The Scroggins

Jimmy and Kristin Scroggins have been married 26 years and have eight children. They have served at Family Church in South Florida since Jimmy became the lead pastor in 2008. The Scrogginses are passionate about building families by helping them discover and pursue God’s design.

You have eight children, but Americans in general are having fewer children. Why do you think that is?

The Scrogginses have been parents for 25 years.

“In today’s world, most people see marriage and childbearing as a capstone rather than a cornerstone for their life,” Jimmy said. “I think a lot of people try to get their education and career going—and after they get their bucket list things accomplished—they get married as an ornament to the life they’ve already built as a single person. Then, the two of them build a life, and children are an ornament to decorate the marriage. Instead, we should build our life around those two institutions. It’s better for our society, churches and human flourishing.”

Kristin said children are sometimes seen as disruptors to adult ambitions.

“It really causes us to think selfishly about the whole idea about these relationships,” Kristin added. “If we’re not careful, we see that marriage or kids are interruptions to what we could be doing with our life. That is so counter to what God has designed these relationships to be.”

How do you all make sure your children don’t get in the way of your marriage?

The Scrogginses said there is a lot of competition for their time, but despite eight children and a busy ministry, they don’t budge on the most significant relationship.

“A good theology leads to a good strategy that leads to good conversations with our kids,” Kristin said. “It helps us to keep our marriage at the center of our family dynamic and our kids benefit from that. So, they understand that mom and dad are a unit and the kids can’t separate or wedge in between us. That is the premium relationship. It’s carving out time to spend together, even the way that we speak to one another and about one another privately and publicly in front of our children.”

“We like to say to the kids, though I love them to death, ‘If you make me choose between you guys and your mom, I’m choosing your mom,’” Jimmy added.

How do you sustain strong relationships with each of your children?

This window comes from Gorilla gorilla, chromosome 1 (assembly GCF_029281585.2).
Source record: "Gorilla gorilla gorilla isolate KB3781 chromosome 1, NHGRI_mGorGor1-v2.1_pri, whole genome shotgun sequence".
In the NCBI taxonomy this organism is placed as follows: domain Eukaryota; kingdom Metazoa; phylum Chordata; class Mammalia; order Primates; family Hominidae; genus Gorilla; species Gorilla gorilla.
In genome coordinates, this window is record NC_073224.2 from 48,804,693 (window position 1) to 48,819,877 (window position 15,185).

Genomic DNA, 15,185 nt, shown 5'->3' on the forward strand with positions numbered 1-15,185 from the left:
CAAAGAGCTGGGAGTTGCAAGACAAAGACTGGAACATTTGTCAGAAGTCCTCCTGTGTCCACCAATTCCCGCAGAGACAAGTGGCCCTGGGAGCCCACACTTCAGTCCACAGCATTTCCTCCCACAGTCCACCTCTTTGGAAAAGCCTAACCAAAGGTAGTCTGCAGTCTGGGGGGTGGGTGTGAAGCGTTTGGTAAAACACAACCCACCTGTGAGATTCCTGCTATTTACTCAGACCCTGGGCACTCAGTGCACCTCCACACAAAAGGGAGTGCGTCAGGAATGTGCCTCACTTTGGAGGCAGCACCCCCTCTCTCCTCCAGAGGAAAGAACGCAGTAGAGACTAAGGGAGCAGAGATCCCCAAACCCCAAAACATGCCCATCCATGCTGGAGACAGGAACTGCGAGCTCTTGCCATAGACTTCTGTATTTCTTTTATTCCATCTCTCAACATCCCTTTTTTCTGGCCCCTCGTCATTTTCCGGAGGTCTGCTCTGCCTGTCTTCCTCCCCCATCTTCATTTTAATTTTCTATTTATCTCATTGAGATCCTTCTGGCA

Instead of seeing connection with individual children as of utmost importance, the Scrogginses focus on doing things together. They want their children to have shared experiences.

“We really haven’t made individual relationships the centerpiece of our strategy as a family; we’ve made team Scroggins the strategy of our family,” Jimmy said. “We try to spend a lot of time together. We try to have our kids spend a lot of time together because we want our kids to love one another, pull for one another. Of course, we have a real family. It’s not a magic family, so we have the same kinds of challenges any other family has, but we really believe in the team Scroggins concept.”

How can parents capitalize on discussions they have with their children?

The Scrogginses want to give parents a “map” to be able to have healthy and honest conversations with their children.

“I think as parents we get in panic mode when we see our kids struggling. We internalize all of their sin and failure and think that’s a reflection on us, so instead of walking through the truth of the Gospel with our kids, we start throwing punishments at them and yelling,” Kristin said. “I think the Gospel helps us to calm down, take some of the sting out when our kids are struggling or having a tough time because we understand the theology of sin in our kids’ lives and in the world around them.”

Jimmy said children do not mature overnight.

“We talk about complexity and management,” Jimmy added. “One of the dangers is we see our kids doing some amazing things like reading the Bible, worshiping the Lord or volunteering to do something kind for someone else, but then that same kid is telling lies and looking at something inappropriate on YouTube. It’s tempting for us to say they’re hypocrites. We need to understand our kids are complex and sinners like we are. The second concept is management because a lot of times parents see their sin issues as something they should deal with in one conversation. However, the truth is parenting requires thousands of conversations. A lot of times it feels repetitive because it’s like ‘Groundhog Day.’”

Do you find that most parents’ expectations for their children are too high or too low?

“I think we have too high of expectations on what they should be doing, like good grades, success in school or athletic accolades—and then at the same time—we have low expectations of our kids’ spirituality,” Kristin said.